Magnificent (She Says)

I have finished my impromptu project: I need to talk about why it needed to be written now.

You see, NOW is when I do my best work. It’s not perfect, by any means, but it is beginning to become apparent that if I want to have an immediacy and vitality to what is being produced, miring myself down in self-doubt is what is ruining a lot of current output. It stops sounding like me, because There’s this obsession that to be successful, I ought to sound like other people. Confidence is the biggest single issue here, to be able to produce quality amongst quantity.

I’m also not the kind of person who can wander around for months and just wait for the right things to emerge. Patience isn’t an obstacle to progress either: this has become like learning to be a better cyclist or a more competent weightlifter. A daily practice is required, constant testing of spaces around me to see if they are more or less capable of supporting progression. I’ve spent a quite painful couple of months mired in emotion. This collection marks the transition from that space, into a new one.

There’s still a bit of emotional baggage to drop, it must be said, but without doubt there is more optimism for this group of poems than has ever existed before. To capitalise on that means a focussed effort towards change, growth and expansion. It also demanded a rearrangement of my priorities without the world collapsing as a result, and (mostly) that has taken place. I’m a bit behind, but nowhere near as far behind as when this last happened.

Everything is slowly becoming clear. That’s the end result in all of this: having a sense of evolution in a manner that allows further writing to develop without the need for everything to fracture. I’ll be editing this at leisure, and then we’ll send it to the place that inspired its creation.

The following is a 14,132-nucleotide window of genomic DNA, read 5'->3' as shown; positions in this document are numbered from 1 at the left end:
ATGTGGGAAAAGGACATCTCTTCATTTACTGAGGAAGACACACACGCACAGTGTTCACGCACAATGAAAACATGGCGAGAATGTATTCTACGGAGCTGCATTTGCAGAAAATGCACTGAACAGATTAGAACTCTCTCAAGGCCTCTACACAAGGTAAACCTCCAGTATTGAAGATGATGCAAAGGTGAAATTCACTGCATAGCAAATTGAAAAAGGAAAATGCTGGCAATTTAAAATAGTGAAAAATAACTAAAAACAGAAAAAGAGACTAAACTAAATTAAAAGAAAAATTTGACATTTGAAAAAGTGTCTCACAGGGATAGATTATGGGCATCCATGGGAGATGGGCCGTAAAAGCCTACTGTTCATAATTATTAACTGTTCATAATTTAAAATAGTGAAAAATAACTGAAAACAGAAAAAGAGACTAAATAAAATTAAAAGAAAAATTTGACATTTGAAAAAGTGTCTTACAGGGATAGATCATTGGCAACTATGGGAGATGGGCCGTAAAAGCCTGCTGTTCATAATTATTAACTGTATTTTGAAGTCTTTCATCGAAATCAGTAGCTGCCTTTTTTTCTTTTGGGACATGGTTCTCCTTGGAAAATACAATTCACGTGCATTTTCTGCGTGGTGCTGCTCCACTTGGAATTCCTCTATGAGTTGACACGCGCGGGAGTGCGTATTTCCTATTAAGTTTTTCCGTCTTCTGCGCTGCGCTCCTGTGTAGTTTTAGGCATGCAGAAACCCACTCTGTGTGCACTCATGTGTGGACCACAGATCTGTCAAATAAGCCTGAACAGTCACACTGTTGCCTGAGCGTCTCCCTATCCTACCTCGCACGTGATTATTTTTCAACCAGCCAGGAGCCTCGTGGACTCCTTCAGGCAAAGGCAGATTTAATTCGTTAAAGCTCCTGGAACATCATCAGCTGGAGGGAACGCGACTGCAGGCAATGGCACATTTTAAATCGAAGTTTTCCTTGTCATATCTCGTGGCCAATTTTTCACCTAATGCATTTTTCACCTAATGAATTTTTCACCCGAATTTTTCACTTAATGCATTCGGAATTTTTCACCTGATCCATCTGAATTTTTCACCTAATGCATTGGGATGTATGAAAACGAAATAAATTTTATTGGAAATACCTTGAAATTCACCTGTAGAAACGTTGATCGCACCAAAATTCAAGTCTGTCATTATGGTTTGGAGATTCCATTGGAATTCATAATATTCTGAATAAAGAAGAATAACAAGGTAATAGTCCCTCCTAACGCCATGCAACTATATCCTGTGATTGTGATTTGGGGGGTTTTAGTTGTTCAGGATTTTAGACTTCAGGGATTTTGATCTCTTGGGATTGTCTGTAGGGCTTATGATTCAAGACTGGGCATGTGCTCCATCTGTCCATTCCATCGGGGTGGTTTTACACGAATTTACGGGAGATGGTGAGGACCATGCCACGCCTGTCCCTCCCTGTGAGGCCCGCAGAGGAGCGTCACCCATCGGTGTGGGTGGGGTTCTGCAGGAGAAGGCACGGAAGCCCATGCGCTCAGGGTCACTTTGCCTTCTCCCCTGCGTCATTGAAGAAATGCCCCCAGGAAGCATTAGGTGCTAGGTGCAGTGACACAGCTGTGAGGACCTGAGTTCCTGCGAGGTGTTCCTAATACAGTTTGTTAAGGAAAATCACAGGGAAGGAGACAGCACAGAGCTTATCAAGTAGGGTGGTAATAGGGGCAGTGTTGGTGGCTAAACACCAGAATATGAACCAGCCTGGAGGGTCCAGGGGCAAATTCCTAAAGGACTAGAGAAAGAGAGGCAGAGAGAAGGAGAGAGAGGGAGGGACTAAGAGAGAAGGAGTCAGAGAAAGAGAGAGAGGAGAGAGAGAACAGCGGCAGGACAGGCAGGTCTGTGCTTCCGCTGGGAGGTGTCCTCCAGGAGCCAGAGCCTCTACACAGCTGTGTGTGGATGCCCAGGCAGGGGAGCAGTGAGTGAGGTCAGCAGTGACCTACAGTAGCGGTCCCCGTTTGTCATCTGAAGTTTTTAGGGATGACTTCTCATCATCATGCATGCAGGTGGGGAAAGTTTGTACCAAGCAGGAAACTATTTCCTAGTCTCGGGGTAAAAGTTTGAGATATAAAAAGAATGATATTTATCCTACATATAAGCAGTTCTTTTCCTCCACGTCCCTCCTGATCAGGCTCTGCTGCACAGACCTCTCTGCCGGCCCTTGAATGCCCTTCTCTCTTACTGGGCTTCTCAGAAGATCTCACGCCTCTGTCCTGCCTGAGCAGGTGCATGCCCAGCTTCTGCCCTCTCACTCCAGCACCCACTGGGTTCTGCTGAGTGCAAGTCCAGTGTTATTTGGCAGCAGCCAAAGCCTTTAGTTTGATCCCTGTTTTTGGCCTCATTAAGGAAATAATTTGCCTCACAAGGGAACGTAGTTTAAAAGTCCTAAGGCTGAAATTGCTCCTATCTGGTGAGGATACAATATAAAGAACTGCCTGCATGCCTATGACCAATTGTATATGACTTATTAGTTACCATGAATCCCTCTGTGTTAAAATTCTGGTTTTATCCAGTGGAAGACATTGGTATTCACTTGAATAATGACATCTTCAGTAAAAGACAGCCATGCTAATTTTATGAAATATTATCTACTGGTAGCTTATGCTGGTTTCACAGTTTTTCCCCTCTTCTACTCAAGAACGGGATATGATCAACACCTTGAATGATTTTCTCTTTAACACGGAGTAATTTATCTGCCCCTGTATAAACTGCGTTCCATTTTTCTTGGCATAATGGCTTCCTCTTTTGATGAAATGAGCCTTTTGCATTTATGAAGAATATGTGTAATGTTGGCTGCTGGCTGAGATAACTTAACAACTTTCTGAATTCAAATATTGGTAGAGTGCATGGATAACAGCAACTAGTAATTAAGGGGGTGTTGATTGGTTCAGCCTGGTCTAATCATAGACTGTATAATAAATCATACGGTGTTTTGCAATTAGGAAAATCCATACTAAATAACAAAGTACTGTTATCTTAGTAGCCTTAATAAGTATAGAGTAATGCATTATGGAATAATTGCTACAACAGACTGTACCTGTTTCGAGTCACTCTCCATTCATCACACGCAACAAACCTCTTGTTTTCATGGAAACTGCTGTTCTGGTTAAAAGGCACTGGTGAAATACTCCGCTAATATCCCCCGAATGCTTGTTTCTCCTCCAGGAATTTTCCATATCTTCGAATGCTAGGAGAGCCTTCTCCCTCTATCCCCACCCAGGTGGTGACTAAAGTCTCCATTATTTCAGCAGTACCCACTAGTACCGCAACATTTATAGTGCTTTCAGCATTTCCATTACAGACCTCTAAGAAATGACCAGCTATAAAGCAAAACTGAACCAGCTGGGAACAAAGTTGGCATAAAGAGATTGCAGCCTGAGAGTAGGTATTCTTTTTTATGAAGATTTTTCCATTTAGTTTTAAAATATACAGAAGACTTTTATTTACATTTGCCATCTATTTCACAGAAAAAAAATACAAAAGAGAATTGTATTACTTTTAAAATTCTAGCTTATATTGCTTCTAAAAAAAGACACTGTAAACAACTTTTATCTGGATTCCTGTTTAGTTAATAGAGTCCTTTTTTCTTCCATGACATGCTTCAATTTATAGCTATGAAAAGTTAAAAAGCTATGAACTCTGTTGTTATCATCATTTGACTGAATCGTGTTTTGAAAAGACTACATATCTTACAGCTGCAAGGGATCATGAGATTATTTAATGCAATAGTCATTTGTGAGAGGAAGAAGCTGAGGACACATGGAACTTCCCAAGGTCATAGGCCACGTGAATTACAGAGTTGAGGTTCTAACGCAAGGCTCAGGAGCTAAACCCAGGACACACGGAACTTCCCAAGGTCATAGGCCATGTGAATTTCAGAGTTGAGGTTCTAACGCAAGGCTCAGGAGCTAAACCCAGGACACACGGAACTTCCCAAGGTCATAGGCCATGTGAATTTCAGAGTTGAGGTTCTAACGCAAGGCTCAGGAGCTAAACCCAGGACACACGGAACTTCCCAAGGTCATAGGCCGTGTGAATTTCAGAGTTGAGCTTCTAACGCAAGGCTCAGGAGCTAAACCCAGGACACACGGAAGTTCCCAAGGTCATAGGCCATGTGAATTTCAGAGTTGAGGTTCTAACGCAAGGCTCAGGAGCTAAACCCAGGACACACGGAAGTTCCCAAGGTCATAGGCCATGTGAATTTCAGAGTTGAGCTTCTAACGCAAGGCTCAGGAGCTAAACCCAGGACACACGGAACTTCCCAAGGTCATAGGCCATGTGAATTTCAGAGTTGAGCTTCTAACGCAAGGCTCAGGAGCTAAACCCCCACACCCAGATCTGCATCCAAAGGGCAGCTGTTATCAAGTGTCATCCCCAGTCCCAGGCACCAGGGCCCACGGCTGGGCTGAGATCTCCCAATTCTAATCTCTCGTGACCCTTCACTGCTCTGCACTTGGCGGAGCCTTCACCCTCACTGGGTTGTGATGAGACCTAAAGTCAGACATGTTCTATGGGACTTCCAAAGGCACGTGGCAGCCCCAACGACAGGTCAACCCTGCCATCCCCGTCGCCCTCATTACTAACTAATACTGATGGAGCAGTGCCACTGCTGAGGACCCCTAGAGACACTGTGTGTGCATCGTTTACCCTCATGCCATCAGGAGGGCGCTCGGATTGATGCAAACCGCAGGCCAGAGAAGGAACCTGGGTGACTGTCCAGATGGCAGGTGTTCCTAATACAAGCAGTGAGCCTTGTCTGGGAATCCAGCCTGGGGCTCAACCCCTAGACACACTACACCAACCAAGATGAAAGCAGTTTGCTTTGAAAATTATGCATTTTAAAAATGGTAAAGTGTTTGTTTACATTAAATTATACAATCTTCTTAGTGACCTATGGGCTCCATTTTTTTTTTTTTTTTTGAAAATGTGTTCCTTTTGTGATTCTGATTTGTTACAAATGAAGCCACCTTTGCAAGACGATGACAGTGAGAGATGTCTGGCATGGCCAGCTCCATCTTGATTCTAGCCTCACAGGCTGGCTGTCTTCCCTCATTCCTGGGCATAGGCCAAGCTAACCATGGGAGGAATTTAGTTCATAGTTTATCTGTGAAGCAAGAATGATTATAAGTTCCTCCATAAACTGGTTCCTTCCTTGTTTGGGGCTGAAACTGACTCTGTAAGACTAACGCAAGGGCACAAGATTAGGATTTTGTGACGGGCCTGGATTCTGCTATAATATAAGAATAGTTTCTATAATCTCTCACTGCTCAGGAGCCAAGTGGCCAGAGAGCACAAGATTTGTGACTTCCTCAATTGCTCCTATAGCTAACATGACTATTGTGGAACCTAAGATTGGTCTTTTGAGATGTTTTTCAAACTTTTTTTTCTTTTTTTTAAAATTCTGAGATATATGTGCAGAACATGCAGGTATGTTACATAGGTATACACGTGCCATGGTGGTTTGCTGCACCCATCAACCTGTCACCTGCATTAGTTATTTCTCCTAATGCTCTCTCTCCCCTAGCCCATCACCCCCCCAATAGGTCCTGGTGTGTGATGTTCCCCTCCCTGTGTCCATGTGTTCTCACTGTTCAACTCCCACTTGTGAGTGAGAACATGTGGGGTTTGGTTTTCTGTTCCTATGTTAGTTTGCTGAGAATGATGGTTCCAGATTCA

This is a VERY good day as a result.

There’s No Other Way

Following the weekend’s revelation that my mental issues are scuppering progress on editing old work, we’ve made solid progress on a new approach to writing long-form fiction. In fact, as it transpires, this approach is a bit of a revelation:

I speak a bit about the process on the Other Blog: it was meant as a means to release mental pressure, and give me something to aim towards going forward. Buoyed by this, tomorrow is the day when I work on the short story I’ve written and not yet completed that I’d like to enter for the formal contest that began all this trauma in the first place.

If this works to my satisfaction, there’s a second short story to follow.

bloodydoors

However, right now I’m trying my best not to be obsessed with doing just one thing if something else pops up, comes along and demands attention. In practical terms that’s trying a new submission avenue this week, that doesn’t have a deadline and demands what I consider to be my best work. I have no idea if it will work or not but what is apparent is how much the process is being enjoyed. That’s what’s been missing for the last few months.

If I can find the things that truly spark joy when creating, there’s a far better chance of something finally being considered as good enough.